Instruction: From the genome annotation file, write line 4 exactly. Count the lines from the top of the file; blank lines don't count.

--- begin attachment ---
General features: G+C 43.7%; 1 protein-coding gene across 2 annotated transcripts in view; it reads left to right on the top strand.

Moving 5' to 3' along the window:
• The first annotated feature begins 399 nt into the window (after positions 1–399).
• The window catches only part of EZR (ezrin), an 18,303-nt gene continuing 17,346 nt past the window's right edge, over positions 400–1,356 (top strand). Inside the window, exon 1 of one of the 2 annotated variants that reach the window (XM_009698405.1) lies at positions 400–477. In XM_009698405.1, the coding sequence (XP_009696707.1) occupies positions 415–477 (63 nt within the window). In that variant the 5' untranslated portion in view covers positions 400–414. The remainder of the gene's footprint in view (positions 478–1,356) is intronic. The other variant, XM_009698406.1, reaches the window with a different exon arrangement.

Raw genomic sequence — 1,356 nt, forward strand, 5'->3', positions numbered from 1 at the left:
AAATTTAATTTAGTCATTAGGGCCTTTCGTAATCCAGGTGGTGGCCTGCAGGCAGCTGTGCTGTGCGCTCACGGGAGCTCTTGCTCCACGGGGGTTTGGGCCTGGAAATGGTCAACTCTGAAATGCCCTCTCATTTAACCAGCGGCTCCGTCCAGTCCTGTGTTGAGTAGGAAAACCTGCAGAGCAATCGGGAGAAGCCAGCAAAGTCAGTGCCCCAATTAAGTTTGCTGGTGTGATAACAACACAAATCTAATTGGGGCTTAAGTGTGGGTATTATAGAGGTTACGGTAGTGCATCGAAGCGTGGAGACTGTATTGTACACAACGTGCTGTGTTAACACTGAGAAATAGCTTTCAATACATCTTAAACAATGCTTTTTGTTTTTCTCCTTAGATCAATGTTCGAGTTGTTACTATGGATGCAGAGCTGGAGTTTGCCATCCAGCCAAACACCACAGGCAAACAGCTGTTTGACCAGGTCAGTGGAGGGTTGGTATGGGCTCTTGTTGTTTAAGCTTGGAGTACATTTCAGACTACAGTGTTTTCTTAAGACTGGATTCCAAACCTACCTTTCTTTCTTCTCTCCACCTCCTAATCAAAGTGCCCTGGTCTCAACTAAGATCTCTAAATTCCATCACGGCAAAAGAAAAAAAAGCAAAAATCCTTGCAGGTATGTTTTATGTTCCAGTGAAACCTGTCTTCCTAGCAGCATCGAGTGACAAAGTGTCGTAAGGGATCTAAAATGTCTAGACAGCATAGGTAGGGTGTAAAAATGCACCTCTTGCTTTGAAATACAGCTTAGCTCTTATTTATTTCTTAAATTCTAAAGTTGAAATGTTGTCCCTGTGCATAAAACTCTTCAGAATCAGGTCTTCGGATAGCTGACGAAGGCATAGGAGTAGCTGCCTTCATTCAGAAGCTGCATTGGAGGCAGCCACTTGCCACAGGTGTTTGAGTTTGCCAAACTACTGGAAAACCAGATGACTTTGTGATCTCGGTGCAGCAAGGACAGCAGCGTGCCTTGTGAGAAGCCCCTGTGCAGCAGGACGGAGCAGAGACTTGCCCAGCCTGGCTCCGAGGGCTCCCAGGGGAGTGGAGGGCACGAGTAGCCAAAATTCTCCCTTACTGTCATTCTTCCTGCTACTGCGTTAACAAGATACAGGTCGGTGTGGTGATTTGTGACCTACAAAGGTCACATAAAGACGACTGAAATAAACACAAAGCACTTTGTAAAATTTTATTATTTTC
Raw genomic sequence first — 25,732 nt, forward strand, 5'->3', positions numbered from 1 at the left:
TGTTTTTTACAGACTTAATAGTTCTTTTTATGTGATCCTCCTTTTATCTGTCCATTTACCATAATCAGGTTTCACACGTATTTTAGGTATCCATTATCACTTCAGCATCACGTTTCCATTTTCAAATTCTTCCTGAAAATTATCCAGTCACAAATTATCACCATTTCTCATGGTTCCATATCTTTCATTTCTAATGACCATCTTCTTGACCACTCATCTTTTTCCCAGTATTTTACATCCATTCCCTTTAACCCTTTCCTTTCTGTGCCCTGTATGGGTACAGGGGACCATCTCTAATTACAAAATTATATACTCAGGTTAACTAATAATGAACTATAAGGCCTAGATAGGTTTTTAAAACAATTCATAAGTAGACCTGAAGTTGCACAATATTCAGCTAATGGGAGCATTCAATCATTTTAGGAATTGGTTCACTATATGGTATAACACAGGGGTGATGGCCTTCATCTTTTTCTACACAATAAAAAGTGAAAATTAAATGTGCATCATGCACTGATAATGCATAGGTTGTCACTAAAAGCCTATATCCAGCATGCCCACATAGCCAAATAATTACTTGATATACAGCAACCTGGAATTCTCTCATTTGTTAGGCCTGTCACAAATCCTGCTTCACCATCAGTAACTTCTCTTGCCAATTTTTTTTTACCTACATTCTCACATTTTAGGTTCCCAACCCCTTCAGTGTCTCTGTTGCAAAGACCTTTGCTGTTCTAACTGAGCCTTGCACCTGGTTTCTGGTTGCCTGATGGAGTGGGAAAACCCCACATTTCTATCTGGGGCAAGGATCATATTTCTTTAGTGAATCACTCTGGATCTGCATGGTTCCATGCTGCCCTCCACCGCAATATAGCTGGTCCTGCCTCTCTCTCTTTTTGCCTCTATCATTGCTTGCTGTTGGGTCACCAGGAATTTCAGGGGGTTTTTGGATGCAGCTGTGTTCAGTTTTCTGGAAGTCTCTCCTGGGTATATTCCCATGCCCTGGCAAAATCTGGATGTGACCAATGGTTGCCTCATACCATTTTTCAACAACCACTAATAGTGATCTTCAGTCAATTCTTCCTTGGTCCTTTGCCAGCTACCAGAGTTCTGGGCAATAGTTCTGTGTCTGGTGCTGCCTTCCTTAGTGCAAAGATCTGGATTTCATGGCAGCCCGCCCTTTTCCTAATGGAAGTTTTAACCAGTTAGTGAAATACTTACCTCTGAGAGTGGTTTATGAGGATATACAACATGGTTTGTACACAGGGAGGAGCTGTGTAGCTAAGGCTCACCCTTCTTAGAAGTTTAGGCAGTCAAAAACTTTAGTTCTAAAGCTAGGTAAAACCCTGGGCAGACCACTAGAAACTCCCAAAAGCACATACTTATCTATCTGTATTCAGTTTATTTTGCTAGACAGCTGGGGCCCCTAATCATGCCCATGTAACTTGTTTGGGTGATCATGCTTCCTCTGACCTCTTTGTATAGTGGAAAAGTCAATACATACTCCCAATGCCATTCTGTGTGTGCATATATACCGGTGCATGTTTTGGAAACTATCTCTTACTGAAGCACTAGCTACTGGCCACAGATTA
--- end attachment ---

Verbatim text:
• The window catches only part of EZR (ezrin), an 18,303-nt gene continuing 17,346 nt past the window's right edge, over positions 400–1,356 (top strand). Inside the window, exon 1 of one of the 2 annotated variants that reach the window (XM_009698405.1) lies at positions 400–477. In XM_009698405.1, the coding sequence (XP_009696707.1) occupies positions 415–477 (63 nt within the window). In that variant the 5' untranslated portion in view covers positions 400–414. The remainder of the gene's footprint in view (positions 478–1,356) is intronic. The other variant, XM_009698406.1, reaches the window with a different exon arrangement.